The biochemistry and mechanics of gastropod adhesive gels

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Several different types of gastropods produce tough adhesive gels. These gels consist of more than 95% water, yet they are far stiffer and tougher than the mucus used for other activities. This chapter reviews the structure and properties of adhesive gels from limpets, marsh periwinkles, terrestrial snails, and terrestrial slugs. While some of these gels contain large, entangled, carbohydrate-rich polymers such as those found in the mucus that is secreted for locomotion and lubrication, what sets the adhesive gels apart is the additional presence of substantial quantities of gel-stiffening proteins. Adhesive gels have been studied in depth in the slug Arion subfuscus. In this glue, the gel-stiffening proteins bind iron, and metals such as iron and calcium stiffen the gel. Metals bind directly to polymers in the glue and can cross-link them through coordinate covalent bonds. Additionally, key proteins in the glue are rich in carbonyls, presumably due to metal-catalyzed oxidation. These carbonyls appear to serve as sites for reversible cross-links between proteins. Furthermore, the action of the proteins does not merely stiffen the gel; it creates a second network that interpenetrates the tangled carbohydrate network creating a double network. In a double network gel, the two networks act together to achieve toughness values that are orders of magnitude greater than what they can achieve separately.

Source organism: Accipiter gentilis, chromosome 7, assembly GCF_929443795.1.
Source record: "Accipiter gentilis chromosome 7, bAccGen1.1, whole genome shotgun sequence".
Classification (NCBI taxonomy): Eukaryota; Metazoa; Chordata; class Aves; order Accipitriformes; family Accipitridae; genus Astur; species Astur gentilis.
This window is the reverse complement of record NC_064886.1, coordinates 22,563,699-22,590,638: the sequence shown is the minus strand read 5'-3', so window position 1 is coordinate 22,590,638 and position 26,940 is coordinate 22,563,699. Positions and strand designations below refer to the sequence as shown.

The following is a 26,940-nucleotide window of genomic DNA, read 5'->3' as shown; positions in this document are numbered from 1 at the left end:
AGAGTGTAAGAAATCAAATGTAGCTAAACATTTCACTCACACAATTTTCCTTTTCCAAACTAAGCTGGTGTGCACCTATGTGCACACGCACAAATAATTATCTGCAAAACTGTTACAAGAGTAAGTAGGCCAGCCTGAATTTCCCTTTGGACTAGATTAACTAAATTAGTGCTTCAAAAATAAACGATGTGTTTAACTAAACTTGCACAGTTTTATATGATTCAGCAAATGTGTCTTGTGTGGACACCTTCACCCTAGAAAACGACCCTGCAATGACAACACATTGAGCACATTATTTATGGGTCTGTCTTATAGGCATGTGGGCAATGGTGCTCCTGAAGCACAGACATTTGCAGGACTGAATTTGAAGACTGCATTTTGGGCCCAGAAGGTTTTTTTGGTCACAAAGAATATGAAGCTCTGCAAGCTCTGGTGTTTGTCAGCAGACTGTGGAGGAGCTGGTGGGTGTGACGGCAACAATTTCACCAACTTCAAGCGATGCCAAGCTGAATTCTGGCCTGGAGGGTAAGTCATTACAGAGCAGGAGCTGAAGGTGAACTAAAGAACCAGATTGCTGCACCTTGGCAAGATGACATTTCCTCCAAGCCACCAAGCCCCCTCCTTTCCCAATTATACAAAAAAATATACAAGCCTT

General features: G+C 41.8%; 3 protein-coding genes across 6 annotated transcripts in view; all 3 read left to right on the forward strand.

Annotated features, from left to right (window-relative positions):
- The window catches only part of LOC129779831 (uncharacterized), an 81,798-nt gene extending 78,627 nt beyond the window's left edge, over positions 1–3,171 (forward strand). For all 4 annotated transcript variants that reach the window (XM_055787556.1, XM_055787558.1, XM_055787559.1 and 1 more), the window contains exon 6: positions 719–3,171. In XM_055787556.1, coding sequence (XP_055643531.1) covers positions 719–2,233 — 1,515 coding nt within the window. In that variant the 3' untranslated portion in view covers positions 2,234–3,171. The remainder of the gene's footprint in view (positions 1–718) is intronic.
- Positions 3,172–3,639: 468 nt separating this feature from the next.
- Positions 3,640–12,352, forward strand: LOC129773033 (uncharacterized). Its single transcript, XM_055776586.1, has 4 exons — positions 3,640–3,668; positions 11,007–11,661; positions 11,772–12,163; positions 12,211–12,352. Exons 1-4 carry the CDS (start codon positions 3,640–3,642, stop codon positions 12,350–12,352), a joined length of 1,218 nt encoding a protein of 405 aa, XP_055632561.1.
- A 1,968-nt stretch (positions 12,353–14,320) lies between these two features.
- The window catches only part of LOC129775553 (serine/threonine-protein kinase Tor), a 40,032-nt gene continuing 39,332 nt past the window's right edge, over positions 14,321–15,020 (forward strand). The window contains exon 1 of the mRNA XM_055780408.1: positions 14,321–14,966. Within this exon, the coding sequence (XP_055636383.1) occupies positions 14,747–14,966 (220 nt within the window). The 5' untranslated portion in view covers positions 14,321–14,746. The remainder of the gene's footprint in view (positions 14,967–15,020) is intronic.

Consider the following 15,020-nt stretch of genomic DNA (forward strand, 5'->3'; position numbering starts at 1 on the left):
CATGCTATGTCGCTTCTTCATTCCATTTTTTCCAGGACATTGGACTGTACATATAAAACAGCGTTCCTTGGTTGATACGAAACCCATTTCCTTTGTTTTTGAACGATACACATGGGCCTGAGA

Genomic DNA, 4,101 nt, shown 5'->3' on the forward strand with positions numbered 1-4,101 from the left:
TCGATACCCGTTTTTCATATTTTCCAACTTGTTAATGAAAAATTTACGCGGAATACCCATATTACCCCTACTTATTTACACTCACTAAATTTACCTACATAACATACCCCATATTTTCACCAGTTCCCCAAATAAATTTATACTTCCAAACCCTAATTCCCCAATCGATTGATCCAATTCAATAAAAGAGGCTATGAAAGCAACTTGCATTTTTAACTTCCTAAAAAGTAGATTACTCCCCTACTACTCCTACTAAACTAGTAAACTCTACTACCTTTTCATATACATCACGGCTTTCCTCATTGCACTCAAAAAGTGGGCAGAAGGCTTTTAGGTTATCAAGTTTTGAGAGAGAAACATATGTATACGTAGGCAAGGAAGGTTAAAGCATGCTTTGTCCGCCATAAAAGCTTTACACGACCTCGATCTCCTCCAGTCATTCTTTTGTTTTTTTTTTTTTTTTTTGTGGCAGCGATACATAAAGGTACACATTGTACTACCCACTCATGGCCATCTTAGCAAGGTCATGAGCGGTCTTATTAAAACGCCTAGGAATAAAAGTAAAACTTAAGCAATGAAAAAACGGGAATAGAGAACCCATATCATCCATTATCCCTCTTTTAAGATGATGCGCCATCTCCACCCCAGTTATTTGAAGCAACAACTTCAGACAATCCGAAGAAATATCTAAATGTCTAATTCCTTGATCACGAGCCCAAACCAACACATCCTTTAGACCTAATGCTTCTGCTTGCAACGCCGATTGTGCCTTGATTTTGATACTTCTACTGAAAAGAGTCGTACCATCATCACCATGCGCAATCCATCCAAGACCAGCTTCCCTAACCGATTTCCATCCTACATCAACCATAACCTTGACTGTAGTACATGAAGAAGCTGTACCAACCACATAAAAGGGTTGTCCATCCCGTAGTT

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Biological Adhesives, Second Edition

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